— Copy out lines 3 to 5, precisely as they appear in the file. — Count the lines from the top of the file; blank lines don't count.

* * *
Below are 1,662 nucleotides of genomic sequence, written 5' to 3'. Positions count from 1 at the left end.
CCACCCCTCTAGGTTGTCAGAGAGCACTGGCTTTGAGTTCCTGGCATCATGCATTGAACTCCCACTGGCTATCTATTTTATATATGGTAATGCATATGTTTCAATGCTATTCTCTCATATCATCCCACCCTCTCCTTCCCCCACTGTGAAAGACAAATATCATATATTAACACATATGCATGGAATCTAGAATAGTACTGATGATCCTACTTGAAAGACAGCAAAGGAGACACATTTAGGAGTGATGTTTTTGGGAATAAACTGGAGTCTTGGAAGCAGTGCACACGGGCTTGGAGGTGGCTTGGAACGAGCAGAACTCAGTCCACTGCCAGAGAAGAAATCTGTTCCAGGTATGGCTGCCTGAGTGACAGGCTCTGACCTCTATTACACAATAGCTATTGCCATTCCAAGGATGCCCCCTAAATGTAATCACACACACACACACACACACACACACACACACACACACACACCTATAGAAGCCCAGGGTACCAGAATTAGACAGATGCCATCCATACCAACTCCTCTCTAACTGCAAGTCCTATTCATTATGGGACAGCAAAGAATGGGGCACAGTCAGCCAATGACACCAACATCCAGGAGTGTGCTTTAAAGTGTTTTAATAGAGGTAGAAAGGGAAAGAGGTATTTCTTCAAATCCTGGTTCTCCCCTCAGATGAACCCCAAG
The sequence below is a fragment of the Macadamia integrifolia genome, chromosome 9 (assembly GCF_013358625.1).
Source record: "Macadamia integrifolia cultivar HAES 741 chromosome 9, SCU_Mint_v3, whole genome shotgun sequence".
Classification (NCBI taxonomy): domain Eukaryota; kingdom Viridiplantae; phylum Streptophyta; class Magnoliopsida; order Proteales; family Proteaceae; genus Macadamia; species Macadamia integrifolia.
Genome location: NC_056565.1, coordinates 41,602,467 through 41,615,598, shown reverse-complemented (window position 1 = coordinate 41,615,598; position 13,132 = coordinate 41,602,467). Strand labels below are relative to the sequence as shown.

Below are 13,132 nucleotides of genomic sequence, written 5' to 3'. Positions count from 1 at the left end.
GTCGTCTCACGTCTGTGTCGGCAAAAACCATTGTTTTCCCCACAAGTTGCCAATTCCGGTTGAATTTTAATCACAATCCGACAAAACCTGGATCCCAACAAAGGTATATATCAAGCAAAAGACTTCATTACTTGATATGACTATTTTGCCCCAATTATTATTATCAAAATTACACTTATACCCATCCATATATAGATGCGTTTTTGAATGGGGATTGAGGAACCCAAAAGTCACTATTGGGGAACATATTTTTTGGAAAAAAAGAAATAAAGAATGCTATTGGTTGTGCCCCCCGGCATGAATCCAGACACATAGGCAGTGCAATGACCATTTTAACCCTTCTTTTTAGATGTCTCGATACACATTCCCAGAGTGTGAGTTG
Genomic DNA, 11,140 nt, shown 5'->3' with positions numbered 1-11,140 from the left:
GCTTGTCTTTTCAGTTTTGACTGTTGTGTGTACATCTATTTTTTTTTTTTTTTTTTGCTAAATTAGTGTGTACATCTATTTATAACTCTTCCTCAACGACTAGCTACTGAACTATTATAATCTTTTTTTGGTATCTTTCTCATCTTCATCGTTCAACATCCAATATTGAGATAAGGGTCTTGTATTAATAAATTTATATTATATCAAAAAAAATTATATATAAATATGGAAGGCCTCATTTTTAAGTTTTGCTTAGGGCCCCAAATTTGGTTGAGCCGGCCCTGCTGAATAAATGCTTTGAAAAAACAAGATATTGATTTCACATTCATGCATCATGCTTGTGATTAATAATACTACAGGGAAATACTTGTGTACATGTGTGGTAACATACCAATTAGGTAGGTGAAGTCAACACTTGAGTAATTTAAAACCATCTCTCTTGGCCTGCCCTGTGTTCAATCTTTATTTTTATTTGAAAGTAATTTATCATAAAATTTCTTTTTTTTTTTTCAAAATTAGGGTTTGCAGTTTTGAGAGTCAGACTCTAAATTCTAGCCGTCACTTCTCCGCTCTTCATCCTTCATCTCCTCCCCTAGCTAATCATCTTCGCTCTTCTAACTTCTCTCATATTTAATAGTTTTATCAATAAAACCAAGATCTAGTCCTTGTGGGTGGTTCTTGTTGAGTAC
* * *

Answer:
The sequence below is a fragment of the Macadamia integrifolia genome, chromosome 9 (assembly GCF_013358625.1).
Source record: "Macadamia integrifolia cultivar HAES 741 chromosome 9, SCU_Mint_v3, whole genome shotgun sequence".
Classification (NCBI taxonomy): domain Eukaryota; kingdom Viridiplantae; phylum Streptophyta; class Magnoliopsida; order Proteales; family Proteaceae; genus Macadamia; species Macadamia integrifolia.